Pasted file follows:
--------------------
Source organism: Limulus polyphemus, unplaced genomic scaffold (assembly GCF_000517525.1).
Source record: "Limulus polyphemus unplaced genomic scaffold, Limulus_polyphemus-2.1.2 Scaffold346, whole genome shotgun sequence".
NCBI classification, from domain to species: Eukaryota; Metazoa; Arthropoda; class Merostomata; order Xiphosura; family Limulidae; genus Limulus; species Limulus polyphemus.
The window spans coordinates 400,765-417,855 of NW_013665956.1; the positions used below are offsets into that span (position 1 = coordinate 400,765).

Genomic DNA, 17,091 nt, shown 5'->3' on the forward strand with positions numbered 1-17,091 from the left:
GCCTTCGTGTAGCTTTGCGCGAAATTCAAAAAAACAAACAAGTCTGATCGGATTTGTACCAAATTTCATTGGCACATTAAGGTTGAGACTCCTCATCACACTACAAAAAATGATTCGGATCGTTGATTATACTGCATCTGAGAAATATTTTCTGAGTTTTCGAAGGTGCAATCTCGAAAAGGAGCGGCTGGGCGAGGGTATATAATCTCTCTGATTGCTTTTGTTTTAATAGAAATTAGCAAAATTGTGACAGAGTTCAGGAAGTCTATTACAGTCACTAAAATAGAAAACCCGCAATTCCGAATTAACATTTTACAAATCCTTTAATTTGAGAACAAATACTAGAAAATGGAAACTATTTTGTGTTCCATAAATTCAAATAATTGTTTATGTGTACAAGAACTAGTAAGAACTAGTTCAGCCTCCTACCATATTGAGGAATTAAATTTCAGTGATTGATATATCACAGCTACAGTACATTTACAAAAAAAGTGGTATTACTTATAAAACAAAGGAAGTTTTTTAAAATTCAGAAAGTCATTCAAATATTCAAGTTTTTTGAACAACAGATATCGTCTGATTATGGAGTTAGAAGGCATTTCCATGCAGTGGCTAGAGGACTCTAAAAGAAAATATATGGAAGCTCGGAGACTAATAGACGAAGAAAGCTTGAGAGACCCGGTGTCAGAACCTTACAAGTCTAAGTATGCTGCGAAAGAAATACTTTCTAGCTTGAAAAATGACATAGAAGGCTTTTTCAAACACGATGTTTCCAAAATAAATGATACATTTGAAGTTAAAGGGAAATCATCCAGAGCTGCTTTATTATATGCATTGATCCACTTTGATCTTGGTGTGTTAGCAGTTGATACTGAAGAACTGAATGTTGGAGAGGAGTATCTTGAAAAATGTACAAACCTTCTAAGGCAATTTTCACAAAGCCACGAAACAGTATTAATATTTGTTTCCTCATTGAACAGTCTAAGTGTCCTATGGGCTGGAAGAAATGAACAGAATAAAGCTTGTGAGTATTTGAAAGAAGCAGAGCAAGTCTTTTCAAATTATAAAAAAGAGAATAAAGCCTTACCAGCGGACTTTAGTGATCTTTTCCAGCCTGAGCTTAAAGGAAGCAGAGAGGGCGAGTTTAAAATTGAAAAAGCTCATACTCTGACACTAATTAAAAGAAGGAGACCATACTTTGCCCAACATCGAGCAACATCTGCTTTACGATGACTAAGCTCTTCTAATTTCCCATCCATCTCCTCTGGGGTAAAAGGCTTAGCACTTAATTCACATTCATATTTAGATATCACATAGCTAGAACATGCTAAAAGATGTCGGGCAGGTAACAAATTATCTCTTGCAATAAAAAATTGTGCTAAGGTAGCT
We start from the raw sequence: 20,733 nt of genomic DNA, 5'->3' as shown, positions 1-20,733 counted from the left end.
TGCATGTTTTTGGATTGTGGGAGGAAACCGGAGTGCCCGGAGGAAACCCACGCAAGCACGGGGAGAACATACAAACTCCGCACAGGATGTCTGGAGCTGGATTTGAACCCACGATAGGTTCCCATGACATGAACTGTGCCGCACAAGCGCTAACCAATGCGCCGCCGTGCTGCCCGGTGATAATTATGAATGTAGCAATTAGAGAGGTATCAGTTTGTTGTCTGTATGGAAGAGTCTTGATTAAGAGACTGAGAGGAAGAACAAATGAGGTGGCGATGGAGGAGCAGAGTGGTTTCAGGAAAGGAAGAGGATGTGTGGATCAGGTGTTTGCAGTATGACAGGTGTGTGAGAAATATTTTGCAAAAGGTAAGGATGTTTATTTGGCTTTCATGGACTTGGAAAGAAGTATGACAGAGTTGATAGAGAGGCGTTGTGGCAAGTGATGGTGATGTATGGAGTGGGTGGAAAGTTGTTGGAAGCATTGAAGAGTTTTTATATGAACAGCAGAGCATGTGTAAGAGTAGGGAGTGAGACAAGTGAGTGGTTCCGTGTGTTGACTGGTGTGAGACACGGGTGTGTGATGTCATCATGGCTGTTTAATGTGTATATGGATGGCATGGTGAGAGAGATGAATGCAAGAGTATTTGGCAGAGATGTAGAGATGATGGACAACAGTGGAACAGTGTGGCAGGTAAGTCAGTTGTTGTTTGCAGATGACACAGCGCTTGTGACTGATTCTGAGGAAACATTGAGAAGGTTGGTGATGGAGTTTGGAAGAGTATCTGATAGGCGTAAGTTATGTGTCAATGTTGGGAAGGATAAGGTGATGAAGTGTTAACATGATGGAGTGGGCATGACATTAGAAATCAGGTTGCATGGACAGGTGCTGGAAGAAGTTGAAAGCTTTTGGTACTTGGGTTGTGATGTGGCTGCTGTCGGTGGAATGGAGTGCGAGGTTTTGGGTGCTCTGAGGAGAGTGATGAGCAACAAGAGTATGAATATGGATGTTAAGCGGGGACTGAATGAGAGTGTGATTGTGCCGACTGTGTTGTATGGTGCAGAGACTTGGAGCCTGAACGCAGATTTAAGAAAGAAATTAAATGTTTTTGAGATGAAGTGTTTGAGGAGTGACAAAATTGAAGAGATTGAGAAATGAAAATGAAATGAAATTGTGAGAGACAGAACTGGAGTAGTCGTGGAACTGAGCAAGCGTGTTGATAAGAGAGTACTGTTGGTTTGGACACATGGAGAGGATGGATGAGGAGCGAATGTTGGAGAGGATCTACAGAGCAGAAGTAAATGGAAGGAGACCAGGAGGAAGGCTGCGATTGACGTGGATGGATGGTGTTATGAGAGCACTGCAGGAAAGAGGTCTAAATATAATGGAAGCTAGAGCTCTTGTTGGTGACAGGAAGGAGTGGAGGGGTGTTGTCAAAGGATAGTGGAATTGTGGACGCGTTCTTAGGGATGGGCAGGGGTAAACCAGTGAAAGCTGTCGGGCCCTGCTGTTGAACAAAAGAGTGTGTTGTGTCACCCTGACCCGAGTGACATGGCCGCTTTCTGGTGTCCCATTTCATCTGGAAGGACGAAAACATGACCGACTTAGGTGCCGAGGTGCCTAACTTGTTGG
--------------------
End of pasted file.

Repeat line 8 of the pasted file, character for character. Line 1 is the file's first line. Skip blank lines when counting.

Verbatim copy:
TGCATGTTTTTGGATTGTGGGAGGAAACCGGAGTGCCCGGAGGAAACCCACGCAAGCACGGGGAGAACATACAAACTCCGCACAGGATGTCTGGAGCTGGATTTGAACCCACGATAGGTTCCCATGACATGAACTGTGCCGCACAAGCGCTAACCAATGCGCCGCCGTGCTGCCCGGTGATAATTATGAATGTAGCAATTAGAGAGGTATCAGTTTGTTGTCTGTATGGAAGAGTCTTGATTAAGAGACTGAGAGGAAGAACAAATGAGGTGGCGATGGAGGAGCAGAGTGGTTTCAGGAAAGGAAGAGGATGTGTGGATCAGGTGTTTGCAGTATGACAGGTGTGTGAGAAATATTTTGCAAAAGGTAAGGATGTTTATTTGGCTTTCATGGACTTGGAAAGAAGTATGACAGAGTTGATAGAGAGGCGTTGTGGCAAGTGATGGTGATGTATGGAGTGGGTGGAAAGTTGTTGGAAGCATTGAAGAGTTTTTATATGAACAGCAGAGCATGTGTAAGAGTAGGGAGTGAGACAAGTGAGTGGTTCCGTGTGTTGACTGGTGTGAGACACGGGTGTGTGATGTCATCATGGCTGTTTAATGTGTATATGGATGGCATGGTGAGAGAGATGAATGCAAGAGTATTTGGCAGAGATGTAGAGATGATGGACAACAGTGGAACAGTGTGGCAGGTAAGTCAGTTGTTGTTTGCAGATGACACAGCGCTTGTGACTGATTCTGAGGAAACATTGAGAAGGTTGGTGATGGAGTTTGGAAGAGTATCTGATAGGCGTAAGTTATGTGTCAATGTTGGGAAGGATAAGGTGATGAAGTGTTAACATGATGGAGTGGGCATGACATTAGAAATCAGGTTGCATGGACAGGTGCTGGAAGAAGTTGAAAGCTTTTGGTACTTGGGTTGTGATGTGGCTGCTGTCGGTGGAATGGAGTGCGAGGTTTTGGGTGCTCTGAGGAGAGTGATGAGCAACAAGAGTATGAATATGGATGTTAAGCGGGGACTGAATGAGAGTGTGATTGTGCCGACTGTGTTGTATGGTGCAGAGACTTGGAGCCTGAACGCAGATTTAAGAAAGAAATTAAATGTTTTTGAGATGAAGTGTTTGAGGAGTGACAAAATTGAAGAGATTGAGAAATGAAAATGAAATGAAATTGTGAGAGACAGAACTGGAGTAGTCGTGGAACTGAGCAAGCGTGTTGATAAGAGAGTACTGTTGGTTTGGACACATGGAGAGGATGGATGAGGAGCGAATGTTGGAGAGGATCTACAGAGCAGAAGTAAATGGAAGGAGACCAGGAGGAAGGCTGCGATTGACGTGGATGGATGGTGTTATGAGAGCACTGCAGGAAAGAGGTCTAAATATAATGGAAGCTAGAGCTCTTGTTGGTGACAGGAAGGAGTGGAGGGGTGTTGTCAAAGGATAGTGGAATTGTGGACGCGTTCTTAGGGATGGGCAGGGGTAAACCAGTGAAAGCTGTCGGGCCCTGCTGTTGAACAAAAGAGTGTGTTGTGTCACCCTGACCCGAGTGACATGGCCGCTTTCTGGTGTCCCATTTCATCTGGAAGGACGAAAACATGACCGACTTAGGTGCCGAGGTGCCTAACTTGTTGG